Now back to some history. While there “ is no clear evidence that any Europeans entered Lake Ponchartrain prior to Iberville (1699)…” p. 25 Spanish explorers of the northern Gulf Coast of the 1500s and 1600s knew of some kind of waterways in the region around the “lakes”. The Cortes map of 1520 may have been the first to actually depict the estuary in its approximate location along the coast west of Florida. The map shows two blobs at the mouth of two combined rivers named the Espiritu Santo as it opens into the Gulf. This could easily be the conflation of Mobile Bay, Lake Borgne, and Lake Pontchartrain with the mouths of the Mobile, Pearl, and Mississippi rivers. In later references, the lakes were often called bays (and also included the Chandeleur, Breton and Mississippi Sounds).

“ Even before New Orleans was developed, Lake Ponchartrain, Bayou Manchac, and Bayou St. John had become important waterways for the transport of goods to the French colony at Mobile. The voyageurs were active in the upper Mississippi Valley and would transport to Mobile by way of Lake Ponchartrain pelts, lead, bear’s oil, slaves, smoked meat, wheat, and flour, . . .” p. 37

In 1717 it was “suggested that store houses be built at “Biloxy on the Mississippi”, the future site of New Orleans, to shorten the journey of French Canadian voyageurs traveling down the river from the Illinois country. p.37

“Another idea presented long before its time was that of Darby (1816), who apparently was the first to propose a diversion of the Mississippi River flood water through an artificial channel at “Bonnet Quarre” to reduce the incidence of damaging floods along the lower Mississippi River.” pp. 38-39.

All of this information should remind us about the reasons for the European powers to push these efforts and spend lots of money on colonies. The prevalent economic theory in the 17th and 18th centuries was the Mercantile system. That is, the potentates and governments of the European powers back then wanted to establish colonies for two reasons. Colonies had natural resources and populations that could be exploited to increase a county’s wealth – in other words, to make money. The second reason can remind us of our own colonization efforts in 1990s and first decades of of this century. I am talking here about our colonization of the WWW. A common refrain during the fist dozen years or so of the Web’s existence was we (individuals, companies, and corporations) need a web site – why? – because our competitors have one ! – in other words, to make money. In the case of the emerging nations of the West in the 17th century, political and military power was also a driving force. To the point, Louisiana was founded by the French to exploit North American resources and to “balance the power” of Spain and Britain on the continent. The lakes of Ponchartrain were a vital conduit for the trade from and political/cultural expansion into the Mississippi valley.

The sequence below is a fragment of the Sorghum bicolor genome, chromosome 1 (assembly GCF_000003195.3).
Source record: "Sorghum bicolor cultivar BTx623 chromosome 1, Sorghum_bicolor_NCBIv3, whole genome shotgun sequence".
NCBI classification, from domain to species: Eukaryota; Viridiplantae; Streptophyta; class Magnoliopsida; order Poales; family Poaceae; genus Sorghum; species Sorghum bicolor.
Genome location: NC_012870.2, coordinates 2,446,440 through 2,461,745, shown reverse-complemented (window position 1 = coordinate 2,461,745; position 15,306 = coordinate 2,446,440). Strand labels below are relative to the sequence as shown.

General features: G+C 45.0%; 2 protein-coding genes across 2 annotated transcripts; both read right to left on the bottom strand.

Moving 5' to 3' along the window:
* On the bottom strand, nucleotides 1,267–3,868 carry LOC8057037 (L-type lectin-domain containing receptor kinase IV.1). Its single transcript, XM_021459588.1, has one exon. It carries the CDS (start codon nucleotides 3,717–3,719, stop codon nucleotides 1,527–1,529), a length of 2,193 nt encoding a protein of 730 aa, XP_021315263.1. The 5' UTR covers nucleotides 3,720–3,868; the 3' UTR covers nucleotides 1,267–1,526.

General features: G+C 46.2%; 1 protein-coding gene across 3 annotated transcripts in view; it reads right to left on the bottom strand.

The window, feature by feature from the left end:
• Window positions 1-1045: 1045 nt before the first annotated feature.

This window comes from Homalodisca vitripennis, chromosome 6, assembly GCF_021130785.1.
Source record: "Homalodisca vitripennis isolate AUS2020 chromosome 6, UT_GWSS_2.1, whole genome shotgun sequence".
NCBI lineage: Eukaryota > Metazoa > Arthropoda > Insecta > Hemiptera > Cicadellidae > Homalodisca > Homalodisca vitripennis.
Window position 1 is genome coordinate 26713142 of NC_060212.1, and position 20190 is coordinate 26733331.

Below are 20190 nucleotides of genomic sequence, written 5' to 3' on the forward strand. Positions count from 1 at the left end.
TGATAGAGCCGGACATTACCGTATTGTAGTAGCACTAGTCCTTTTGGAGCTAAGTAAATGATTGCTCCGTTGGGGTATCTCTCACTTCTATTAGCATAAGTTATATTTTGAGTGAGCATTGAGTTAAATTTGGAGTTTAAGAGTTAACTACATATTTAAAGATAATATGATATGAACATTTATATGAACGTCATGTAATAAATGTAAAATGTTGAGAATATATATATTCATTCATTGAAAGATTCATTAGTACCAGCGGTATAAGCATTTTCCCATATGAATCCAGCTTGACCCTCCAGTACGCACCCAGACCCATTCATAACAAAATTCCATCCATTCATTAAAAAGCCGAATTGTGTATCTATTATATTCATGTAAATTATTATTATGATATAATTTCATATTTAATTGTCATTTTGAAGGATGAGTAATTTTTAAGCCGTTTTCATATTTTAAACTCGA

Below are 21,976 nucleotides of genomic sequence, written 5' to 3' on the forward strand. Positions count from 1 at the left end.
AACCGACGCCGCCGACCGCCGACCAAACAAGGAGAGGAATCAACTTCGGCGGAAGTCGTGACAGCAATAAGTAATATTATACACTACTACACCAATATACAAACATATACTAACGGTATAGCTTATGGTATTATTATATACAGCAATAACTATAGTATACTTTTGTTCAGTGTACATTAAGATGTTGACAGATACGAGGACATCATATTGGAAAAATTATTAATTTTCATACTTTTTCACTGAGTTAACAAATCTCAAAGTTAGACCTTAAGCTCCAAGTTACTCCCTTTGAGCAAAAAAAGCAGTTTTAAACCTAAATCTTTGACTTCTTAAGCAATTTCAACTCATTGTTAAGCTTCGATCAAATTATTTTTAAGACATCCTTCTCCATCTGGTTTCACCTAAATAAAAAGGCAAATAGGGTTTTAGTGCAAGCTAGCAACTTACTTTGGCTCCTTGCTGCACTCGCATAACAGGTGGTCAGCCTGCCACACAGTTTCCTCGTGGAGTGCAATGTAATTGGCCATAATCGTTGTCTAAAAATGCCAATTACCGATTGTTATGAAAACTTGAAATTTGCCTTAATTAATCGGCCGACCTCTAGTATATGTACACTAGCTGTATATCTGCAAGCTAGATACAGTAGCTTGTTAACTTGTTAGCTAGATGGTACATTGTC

Mention must also be made of the three very important connections in south Louisiana between the lakes and the extremely valuable trade highway we call the Mississippi. These bayou/portages formed the links between the easy passage through the lakes and the more problematic passage that the mighty river posed to navigation. First, of course is the Bayou St. John portage – the raison d’etre of our fair city. Water traffic from the Gulf and from upriver could easily be moved (in 18th century terms) to and from the city through the lakes and the bayou to New Orleans. Next upriver is the bayou/portage at Bayou Trepaigner (tre-pan-yay) at what soon became the German Coast and is today the Bonnet Carre. The third passage between the waterways was Bayou Manchac to the Amite river to Lake Maurepas. This outflow dis-tributary of the mighty river was very useful – but only during its annual floods. Constant dredging and tree removal hindered its year round use. Taken together these three passages to the lakes and the Gulf made a perfect trade route for traders and the furs and agricultural produce coming downriver from Upper Louisiana (aka the Illinois country).
Between the river and the lakes was THE natural place to locate the capital and chief port of Louisiana. It’s hard in these days of steam and diesel to visualize the amount the commerce that travelled over the waterways surrounding New Orleans. It was the fastest way to get cargo in and out before the railroads came, so it should come as no surprise. So next time you’re tooling around the lake in your Lafitte skiff or sailboat, or crabbing and fishing off the seawall, or even crossing the Causeway; the next time you’re at Spanish Fort at the mouth of the bayou, take a walk over to Robt. E. Lee Blvd and check out the Locks of Bayou St. John – say a silent thanks to that Bayougoula scout that showed the brothers LeMoyne where to build their city.

The page references above point to passages in Robert Hastings’ book, The Lakes of Pontchartrain  ISBN-13: 978-1604732719

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Popular History, Creative Non-Fiction, the Histoire; A Reflection (perhaps a rant)